Trust the cloud for security

People have been wary of the cloud for as long as it has been around. But how founded are their concerns? Is the cloud safe? Cloud supporters will be quick to tell you that the cloud is as safe as you want it to be – something that is being accepted on a much more frequent basis.

One of the biggest obstacles that a business can face is resistance to the cloud thanks to unfair stigmas. But enterprises are missing out on a secure technology if they fail to implement the cloud in some way. As long as natural precautions are taken, the cloud can be leveraged in a variety of different instances.

“The major misconception concerning IT security is the location of your data,” wrote ITProPortal contributor Bob Spiegal. “With cloud based applications, data is stored on servers, hardware and systems you don’t have direct control over or ownership of. While this may make some business owners think that their data is less secure, it’s the other way around: because your data is stored offsite in servers and cloud applications you don’t own, it is more secure.”

The cloud is helping many legacy channels to find new life in the modern enterprise. One such platform is the fax machine. Fax servers can be paired with cloud technology and accessed remotely via smartphones and laptops, making it an ideal asset for the 21st century.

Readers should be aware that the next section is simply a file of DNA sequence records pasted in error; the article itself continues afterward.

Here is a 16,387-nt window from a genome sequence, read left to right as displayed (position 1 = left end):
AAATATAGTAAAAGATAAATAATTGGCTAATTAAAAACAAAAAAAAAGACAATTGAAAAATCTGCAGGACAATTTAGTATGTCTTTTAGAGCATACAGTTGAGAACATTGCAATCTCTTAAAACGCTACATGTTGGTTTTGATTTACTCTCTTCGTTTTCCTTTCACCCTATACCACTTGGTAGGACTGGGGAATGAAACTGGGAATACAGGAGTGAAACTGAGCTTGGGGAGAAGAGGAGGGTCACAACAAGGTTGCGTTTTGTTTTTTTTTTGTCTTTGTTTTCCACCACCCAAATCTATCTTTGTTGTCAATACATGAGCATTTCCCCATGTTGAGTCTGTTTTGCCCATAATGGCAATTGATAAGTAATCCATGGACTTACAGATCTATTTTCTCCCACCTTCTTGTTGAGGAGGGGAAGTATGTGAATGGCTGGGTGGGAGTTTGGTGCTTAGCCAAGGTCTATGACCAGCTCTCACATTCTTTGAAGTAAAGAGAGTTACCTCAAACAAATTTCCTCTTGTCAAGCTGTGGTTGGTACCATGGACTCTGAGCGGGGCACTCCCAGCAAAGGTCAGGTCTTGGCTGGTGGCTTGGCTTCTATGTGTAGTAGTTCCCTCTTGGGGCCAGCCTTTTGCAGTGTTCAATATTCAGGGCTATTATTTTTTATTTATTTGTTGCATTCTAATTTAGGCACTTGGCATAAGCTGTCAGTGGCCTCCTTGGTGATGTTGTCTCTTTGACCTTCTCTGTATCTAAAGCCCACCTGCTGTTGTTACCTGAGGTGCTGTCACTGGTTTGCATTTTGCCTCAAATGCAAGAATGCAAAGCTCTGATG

Cloud can be secured with effort
Like any other piece of enterprise technology, the cloud is what you make it. If security measures are not put into place, then a company is going to be vulnerable. If it is acknowledged that defense is an ongoing task that must constantly be addressed, then there is little chance of failure.

Plenty of organizations understand this – including the government. According to Nextgov contributor Frank Konkel, federal officials are attempting to put regulations in place that will allow the cloud to be secure enough for government use.

“The so-called high-impact baseline under the Federal Information Security Management Act has been discussed since FedRAMP – the government’s program to standardize cloud security requirements – was created nearly three years ago,” Konkel wrote. “But it’s become a major priority because of recent demand from both the Defense Department and civilian agencies.”

This is thanks to the boom in personal cloud use that has occurred over the last few years. As more people become accustomed to what the cloud is and how it works, they are more likely to support it in their offices. This will help to start the conversation about how the cloud can be used to assist daily operations.

Cloud-based fax is becoming essential
Being concerned about the cloud is becoming a rare trait. More companies are experiencing first-hand what the cloud can do, and as such they are deploying it in as many ways as possible. For many companies, faxing is still a common occurrence. Yet the use of paper is rapidly declining in the workplace, and faxing is considered inconvenient. Cloud-based faxing, however, removes the need for paper messages. People can send and receive private faxes directly from their phones, even if the other party is still running on a standard machine. This kind of flexibility is what the cloud has become known for.

For those organizations that are still avoiding the cloud, it’s time to revaluate strategies. Cloud-based faxing is an incredible asset for those who still require the medium in their industry.

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